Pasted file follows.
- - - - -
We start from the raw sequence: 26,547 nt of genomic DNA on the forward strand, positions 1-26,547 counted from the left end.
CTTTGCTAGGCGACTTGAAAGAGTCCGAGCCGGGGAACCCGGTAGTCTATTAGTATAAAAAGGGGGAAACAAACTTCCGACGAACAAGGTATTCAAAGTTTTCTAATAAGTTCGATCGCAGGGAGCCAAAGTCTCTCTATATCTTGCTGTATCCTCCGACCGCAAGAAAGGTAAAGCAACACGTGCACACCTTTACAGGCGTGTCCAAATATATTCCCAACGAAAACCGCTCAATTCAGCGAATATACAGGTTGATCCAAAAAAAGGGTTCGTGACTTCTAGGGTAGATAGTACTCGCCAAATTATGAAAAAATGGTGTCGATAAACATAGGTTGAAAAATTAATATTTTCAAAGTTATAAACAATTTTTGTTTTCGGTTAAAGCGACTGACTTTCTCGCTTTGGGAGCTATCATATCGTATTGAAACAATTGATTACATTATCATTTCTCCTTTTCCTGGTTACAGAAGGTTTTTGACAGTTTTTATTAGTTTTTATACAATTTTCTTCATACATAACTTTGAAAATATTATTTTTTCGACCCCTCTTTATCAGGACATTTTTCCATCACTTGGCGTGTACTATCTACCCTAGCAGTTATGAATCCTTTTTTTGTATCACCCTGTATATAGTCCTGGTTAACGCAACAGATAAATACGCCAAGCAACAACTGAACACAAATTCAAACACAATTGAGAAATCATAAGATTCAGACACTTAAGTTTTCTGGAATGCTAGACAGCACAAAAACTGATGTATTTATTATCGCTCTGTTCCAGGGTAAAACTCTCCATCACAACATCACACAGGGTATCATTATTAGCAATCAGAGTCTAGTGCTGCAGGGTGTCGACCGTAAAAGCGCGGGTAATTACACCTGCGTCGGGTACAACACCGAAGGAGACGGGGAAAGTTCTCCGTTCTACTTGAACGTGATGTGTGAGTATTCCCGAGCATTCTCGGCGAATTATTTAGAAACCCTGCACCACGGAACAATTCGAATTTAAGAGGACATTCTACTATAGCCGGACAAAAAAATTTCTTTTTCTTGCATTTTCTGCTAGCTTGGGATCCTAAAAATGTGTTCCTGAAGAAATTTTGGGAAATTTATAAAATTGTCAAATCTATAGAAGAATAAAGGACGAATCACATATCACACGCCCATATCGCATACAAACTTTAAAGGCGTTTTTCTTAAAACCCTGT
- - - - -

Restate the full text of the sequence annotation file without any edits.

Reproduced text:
We start from the raw sequence: 26,547 nt of genomic DNA on the forward strand, positions 1-26,547 counted from the left end.
CTTTGCTAGGCGACTTGAAAGAGTCCGAGCCGGGGAACCCGGTAGTCTATTAGTATAAAAAGGGGGAAACAAACTTCCGACGAACAAGGTATTCAAAGTTTTCTAATAAGTTCGATCGCAGGGAGCCAAAGTCTCTCTATATCTTGCTGTATCCTCCGACCGCAAGAAAGGTAAAGCAACACGTGCACACCTTTACAGGCGTGTCCAAATATATTCCCAACGAAAACCGCTCAATTCAGCGAATATACAGGTTGATCCAAAAAAAGGGTTCGTGACTTCTAGGGTAGATAGTACTCGCCAAATTATGAAAAAATGGTGTCGATAAACATAGGTTGAAAAATTAATATTTTCAAAGTTATAAACAATTTTTGTTTTCGGTTAAAGCGACTGACTTTCTCGCTTTGGGAGCTATCATATCGTATTGAAACAATTGATTACATTATCATTTCTCCTTTTCCTGGTTACAGAAGGTTTTTGACAGTTTTTATTAGTTTTTATACAATTTTCTTCATACATAACTTTGAAAATATTATTTTTTCGACCCCTCTTTATCAGGACATTTTTCCATCACTTGGCGTGTACTATCTACCCTAGCAGTTATGAATCCTTTTTTTGTATCACCCTGTATATAGTCCTGGTTAACGCAACAGATAAATACGCCAAGCAACAACTGAACACAAATTCAAACACAATTGAGAAATCATAAGATTCAGACACTTAAGTTTTCTGGAATGCTAGACAGCACAAAAACTGATGTATTTATTATCGCTCTGTTCCAGGGTAAAACTCTCCATCACAACATCACACAGGGTATCATTATTAGCAATCAGAGTCTAGTGCTGCAGGGTGTCGACCGTAAAAGCGCGGGTAATTACACCTGCGTCGGGTACAACACCGAAGGAGACGGGGAAAGTTCTCCGTTCTACTTGAACGTGATGTGTGAGTATTCCCGAGCATTCTCGGCGAATTATTTAGAAACCCTGCACCACGGAACAATTCGAATTTAAGAGGACATTCTACTATAGCCGGACAAAAAAATTTCTTTTTCTTGCATTTTCTGCTAGCTTGGGATCCTAAAAATGTGTTCCTGAAGAAATTTTGGGAAATTTATAAAATTGTCAAATCTATAGAAGAATAAAGGACGAATCACATATCACACGCCCATATCGCATACAAACTTTAAAGGCGTTTTTCTTAAAACCCTGT